Rowbotham Orders: An Alberta Court Orders a Securities Act Prosecution Stayed Until the Crown Agrees to Pay for the Defendant’s Defence
For over twenty years, Canadian courts have been prepared to order the Crown to fund the cost of retaining a lawyer to defend an unrepresented defendant at trial. The basis of these orders is that, in some exceptional cases, an unrepresented defendant’s Charter right to a fair trial will be infringed if the defendant is required to proceed to trial without the assistance of a lawyer. Known as Rowbotham orders (reflecting the name of the case in which this type of relief was first ordered), to this point they have been made when a defendant is facing a lengthy and/or complicated trial involving serious criminal charges and, although the defendant may have limited financial resources, the defendant is not entitled to receive legal aid.
The recent decision of the Alberta Provincial Court in R. v. Nason has the potential to expand the availability of Rowbotham orders. In Nason, the defendant is charged with provincial or regulatory Securities Act offences. If convicted, he is exposed to substantial fines and the risk of incarceration. On February 14, the trial judge accepted the defendant’s argument that, in order to obtain a fair trial, he required the assistance of a specialized securities lawyer (just not a “criminal lawyer”) at a cost that could be $50,000. He stayed the prosecution until state funding is paid into the securities lawyer’s trust account for the defence of the defendant.
What is novel in Nason is that the alleged offences, although serious in the sense of the defendant’s potential exposure if convictions are registered, are regulatory, not criminal. In considering applications for Charter relief, that distinction has not been taken as insignificant by the courts, even though many regulatory offences expose a convicted defendant to the risk of incarceration in the same way as a conviction for a criminal offence. Convictions for criminal offences require a higher degree of moral blameworthiness than in the case of regulatory offences. That is because of the greater stigma associated with a criminal conviction in comparison to one for a regulatory offence. One large consequence of the distinction is that the courts have hesitated to apply Charter protections with the same force in regulatory prosecutions as they have in criminal proceedings. Perhaps the best example of that is the Supreme Court’s justification for the reverse onus inherent in regulatory offences requiring a defendant to disprove the presumed fault element (negligence) by establishing that it took all reasonable care, even though the reverse onus is accepted to infringe the presumption of innocence, protected by the Charter. In Nason, however, there is no mention of the distinction.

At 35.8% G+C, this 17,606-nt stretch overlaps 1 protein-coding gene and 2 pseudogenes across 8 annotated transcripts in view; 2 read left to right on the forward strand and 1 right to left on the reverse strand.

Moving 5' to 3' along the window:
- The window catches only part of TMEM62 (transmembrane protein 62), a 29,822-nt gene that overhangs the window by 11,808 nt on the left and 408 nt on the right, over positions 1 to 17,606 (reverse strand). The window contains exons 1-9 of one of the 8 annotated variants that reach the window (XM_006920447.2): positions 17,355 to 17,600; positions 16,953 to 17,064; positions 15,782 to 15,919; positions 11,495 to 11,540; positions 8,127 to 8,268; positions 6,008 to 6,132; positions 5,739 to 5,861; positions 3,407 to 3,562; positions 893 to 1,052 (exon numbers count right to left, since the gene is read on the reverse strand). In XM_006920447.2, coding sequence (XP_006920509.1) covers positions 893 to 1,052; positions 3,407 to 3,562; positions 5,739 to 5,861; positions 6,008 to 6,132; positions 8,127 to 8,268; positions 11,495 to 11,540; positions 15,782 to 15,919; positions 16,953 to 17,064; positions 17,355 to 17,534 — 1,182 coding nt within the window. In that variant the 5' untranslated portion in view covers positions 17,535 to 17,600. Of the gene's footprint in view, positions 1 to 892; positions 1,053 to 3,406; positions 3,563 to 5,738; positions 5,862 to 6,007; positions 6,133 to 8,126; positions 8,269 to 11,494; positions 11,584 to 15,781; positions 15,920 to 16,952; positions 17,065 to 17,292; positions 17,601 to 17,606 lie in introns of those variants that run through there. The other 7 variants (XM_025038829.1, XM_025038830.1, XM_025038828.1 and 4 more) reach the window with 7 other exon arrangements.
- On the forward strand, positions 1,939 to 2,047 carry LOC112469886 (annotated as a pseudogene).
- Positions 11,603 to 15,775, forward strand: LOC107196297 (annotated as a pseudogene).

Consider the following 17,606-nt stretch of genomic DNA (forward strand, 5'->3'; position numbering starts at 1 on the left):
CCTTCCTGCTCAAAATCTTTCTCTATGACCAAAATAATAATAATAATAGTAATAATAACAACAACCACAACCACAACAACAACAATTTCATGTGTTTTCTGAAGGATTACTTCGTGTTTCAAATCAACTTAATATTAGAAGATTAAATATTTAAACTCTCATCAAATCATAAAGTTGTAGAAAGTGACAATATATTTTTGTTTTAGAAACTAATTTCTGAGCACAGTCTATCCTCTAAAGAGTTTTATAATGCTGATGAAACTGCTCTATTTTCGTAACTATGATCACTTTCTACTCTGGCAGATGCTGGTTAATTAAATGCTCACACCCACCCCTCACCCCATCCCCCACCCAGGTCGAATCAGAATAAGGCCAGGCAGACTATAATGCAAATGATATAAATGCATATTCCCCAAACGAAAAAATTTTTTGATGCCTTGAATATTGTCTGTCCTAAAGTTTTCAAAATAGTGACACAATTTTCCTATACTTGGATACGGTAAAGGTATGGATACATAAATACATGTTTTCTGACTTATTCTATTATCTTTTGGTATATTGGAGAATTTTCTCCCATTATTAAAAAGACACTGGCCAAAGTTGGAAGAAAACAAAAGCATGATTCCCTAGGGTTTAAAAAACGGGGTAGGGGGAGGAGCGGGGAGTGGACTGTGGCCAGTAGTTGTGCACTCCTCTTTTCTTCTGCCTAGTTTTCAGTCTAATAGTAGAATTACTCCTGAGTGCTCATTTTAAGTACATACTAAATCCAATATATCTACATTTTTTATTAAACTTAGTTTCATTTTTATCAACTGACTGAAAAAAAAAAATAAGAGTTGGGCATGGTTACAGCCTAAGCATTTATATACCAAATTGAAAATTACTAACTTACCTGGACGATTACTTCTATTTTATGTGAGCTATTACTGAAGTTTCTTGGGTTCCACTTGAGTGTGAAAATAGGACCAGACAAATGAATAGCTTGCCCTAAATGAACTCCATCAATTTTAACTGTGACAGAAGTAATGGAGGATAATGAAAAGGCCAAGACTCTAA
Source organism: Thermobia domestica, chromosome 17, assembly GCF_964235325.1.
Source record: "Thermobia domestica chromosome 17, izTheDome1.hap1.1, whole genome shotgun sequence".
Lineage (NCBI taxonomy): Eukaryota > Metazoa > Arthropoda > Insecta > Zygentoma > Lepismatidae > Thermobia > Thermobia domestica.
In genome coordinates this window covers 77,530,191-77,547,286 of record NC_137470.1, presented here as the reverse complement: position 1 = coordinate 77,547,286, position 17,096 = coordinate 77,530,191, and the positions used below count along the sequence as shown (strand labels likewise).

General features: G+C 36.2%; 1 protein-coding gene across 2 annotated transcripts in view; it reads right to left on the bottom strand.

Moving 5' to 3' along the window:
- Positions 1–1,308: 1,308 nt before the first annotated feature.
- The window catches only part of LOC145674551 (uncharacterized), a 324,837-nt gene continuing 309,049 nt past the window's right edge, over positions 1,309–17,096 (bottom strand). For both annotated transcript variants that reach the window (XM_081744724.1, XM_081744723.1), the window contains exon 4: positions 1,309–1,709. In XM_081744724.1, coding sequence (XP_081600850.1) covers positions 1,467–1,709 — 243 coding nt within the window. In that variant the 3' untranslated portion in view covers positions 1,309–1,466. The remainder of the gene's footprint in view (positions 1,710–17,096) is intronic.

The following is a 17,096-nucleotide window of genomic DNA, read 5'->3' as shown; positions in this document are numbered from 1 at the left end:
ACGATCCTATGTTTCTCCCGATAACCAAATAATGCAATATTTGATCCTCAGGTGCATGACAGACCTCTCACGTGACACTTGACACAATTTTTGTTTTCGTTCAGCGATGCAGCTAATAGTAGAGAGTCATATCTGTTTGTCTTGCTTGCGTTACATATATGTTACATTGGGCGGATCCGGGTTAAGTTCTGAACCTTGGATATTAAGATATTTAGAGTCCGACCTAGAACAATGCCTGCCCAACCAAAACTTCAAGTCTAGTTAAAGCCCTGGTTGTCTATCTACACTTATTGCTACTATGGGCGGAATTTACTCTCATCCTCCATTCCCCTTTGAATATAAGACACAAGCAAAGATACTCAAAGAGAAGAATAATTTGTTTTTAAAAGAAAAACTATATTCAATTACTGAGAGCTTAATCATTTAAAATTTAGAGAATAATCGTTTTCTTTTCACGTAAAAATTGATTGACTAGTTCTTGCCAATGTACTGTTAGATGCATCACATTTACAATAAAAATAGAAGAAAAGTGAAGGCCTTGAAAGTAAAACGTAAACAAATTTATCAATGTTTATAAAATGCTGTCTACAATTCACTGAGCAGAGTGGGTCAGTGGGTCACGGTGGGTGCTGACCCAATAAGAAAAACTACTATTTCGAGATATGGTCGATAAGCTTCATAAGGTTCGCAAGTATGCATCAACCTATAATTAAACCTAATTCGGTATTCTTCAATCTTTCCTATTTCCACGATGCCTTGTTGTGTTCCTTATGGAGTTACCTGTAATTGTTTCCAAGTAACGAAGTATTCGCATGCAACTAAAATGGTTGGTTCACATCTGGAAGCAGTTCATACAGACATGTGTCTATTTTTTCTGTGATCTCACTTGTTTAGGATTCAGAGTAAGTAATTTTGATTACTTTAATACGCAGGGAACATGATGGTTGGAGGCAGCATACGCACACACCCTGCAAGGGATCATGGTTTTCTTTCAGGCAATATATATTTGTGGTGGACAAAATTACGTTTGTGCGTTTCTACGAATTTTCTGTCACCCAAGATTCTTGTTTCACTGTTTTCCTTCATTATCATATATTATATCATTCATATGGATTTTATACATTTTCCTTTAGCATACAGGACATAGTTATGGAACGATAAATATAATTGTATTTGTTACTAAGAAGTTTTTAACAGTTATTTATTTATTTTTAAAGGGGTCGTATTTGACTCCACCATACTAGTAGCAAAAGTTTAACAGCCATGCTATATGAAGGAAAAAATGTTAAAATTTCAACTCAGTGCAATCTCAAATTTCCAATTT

One would expect the Crown to seek a review of the trial judge’s decision. To let it stand unchallenged will expose the Crown to similar applications in a variety of specialized regulatory settings, including environmental and workplace safety.
Here is a copy of the decision: (2014abpc33)